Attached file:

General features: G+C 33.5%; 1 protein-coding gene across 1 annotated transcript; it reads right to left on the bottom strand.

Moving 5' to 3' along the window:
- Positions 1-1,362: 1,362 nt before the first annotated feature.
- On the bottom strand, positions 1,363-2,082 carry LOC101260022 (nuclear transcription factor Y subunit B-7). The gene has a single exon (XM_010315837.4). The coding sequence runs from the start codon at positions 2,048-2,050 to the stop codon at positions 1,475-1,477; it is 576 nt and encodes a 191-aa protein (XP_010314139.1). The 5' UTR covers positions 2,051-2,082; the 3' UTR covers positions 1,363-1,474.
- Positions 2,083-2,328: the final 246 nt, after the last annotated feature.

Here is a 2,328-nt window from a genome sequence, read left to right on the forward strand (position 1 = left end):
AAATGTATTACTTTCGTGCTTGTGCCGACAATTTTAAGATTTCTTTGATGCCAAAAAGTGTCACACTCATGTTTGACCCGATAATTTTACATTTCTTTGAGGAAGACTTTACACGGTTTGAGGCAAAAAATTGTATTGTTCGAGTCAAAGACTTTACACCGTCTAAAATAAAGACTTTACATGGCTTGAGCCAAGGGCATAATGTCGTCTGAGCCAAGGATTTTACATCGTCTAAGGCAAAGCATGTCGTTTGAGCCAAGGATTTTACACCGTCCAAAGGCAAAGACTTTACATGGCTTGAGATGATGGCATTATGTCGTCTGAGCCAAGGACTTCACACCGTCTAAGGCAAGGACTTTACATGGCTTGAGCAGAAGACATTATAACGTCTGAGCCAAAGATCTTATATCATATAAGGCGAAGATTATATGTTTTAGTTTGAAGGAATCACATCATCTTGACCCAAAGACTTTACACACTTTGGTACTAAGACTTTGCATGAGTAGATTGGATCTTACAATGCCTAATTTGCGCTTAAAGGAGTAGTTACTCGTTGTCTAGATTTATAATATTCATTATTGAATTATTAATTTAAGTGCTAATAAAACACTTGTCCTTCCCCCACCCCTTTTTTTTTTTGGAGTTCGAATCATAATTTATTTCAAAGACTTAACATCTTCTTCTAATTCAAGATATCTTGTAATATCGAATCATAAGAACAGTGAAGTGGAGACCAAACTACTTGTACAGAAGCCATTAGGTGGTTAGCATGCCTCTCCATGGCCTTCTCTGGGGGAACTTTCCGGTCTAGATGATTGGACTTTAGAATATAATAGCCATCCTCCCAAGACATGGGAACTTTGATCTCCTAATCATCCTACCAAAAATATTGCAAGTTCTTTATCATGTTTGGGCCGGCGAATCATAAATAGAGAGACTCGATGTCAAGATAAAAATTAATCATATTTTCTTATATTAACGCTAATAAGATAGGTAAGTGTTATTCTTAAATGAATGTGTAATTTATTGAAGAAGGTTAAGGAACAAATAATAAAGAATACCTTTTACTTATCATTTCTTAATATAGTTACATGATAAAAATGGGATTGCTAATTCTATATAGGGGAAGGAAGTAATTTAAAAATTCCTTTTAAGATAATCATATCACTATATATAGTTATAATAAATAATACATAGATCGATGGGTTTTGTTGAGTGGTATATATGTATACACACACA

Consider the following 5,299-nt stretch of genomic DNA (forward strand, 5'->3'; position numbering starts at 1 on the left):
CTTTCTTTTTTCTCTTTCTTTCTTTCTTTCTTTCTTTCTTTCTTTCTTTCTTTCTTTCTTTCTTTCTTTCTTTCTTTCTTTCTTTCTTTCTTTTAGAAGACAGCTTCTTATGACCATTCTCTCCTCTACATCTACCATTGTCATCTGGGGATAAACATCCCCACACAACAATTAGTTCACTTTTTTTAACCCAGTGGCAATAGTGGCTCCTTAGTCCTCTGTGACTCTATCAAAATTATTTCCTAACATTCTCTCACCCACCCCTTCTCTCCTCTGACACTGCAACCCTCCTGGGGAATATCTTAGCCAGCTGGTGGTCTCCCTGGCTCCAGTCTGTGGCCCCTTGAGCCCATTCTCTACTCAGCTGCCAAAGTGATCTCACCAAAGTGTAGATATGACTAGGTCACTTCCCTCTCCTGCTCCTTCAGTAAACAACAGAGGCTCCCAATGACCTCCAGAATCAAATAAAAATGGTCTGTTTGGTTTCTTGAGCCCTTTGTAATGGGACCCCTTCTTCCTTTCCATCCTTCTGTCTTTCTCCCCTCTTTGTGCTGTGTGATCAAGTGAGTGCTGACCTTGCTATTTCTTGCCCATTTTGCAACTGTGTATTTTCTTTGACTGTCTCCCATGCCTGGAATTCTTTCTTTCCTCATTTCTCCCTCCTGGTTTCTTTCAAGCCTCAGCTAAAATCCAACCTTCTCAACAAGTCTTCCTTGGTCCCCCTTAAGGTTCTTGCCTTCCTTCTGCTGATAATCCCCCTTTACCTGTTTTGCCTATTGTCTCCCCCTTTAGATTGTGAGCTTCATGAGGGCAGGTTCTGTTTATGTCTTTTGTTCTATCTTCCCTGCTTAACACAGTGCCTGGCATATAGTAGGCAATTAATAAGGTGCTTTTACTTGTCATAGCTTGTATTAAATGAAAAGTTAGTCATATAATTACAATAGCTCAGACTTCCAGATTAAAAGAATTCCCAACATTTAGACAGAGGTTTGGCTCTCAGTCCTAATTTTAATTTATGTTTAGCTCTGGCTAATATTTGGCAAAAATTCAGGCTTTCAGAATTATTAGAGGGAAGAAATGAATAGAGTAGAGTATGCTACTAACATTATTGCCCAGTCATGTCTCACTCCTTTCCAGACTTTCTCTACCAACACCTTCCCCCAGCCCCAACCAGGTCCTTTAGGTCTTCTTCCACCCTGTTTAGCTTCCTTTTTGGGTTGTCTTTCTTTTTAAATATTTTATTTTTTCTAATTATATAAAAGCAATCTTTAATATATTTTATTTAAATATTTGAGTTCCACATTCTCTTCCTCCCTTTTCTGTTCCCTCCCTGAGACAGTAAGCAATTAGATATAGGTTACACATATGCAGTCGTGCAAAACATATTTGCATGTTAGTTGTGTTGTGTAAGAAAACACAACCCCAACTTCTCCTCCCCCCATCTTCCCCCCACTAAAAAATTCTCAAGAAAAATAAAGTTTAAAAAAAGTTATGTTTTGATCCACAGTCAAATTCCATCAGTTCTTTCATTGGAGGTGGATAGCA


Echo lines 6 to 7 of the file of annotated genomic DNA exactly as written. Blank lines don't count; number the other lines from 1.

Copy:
Here is a 2,328-nt window from a genome sequence, read left to right on the forward strand (position 1 = left end):
AAATGTATTACTTTCGTGCTTGTGCCGACAATTTTAAGATTTCTTTGATGCCAAAAAGTGTCACACTCATGTTTGACCCGATAATTTTACATTTCTTTGAGGAAGACTTTACACGGTTTGAGGCAAAAAATTGTATTGTTCGAGTCAAAGACTTTACACCGTCTAAAATAAAGACTTTACATGGCTTGAGCCAAGGGCATAATGTCGTCTGAGCCAAGGATTTTACATCGTCTAAGGCAAAGCATGTCGTTTGAGCCAAGGATTTTACACCGTCCAAAGGCAAAGACTTTACATGGCTTGAGATGATGGCATTATGTCGTCTGAGCCAAGGACTTCACACCGTCTAAGGCAAGGACTTTACATGGCTTGAGCAGAAGACATTATAACGTCTGAGCCAAAGATCTTATATCATATAAGGCGAAGATTATATGTTTTAGTTTGAAGGAATCACATCATCTTGACCCAAAGACTTTACACACTTTGGTACTAAGACTTTGCATGAGTAGATTGGATCTTACAATGCCTAATTTGCGCTTAAAGGAGTAGTTACTCGTTGTCTAGATTTATAATATTCATTATTGAATTATTAATTTAAGTGCTAATAAAACACTTGTCCTTCCCCCACCCCTTTTTTTTTTTGGAGTTCGAATCATAATTTATTTCAAAGACTTAACATCTTCTTCTAATTCAAGATATCTTGTAATATCGAATCATAAGAACAGTGAAGTGGAGACCAAACTACTTGTACAGAAGCCATTAGGTGGTTAGCATGCCTCTCCATGGCCTTCTCTGGGGGAACTTTCCGGTCTAGATGATTGGACTTTAGAATATAATAGCCATCCTCCCAAGACATGGGAACTTTGATCTCCTAATCATCCTACCAAAAATATTGCAAGTTCTTTATCATGTTTGGGCCGGCGAATCATAAATAGAGAGACTCGATGTCAAGATAAAAATTAATCATATTTTCTTATATTAACGCTAATAAGATAGGTAAGTGTTATTCTTAAATGAATGTGTAATTTATTGAAGAAGGTTAAGGAACAAATAATAAAGAATACCTTTTACTTATCATTTCTTAATATAGTTACATGATAAAAATGGGATTGCTAATTCTATATAGGGGAAGGAAGTAATTTAAAAATTCCTTTTAAGATAATCATATCACTATATATAGTTATAATAAATAATACATAGATCGATGGGTTTTGTTGAGTGGTATATATGTATACACACACA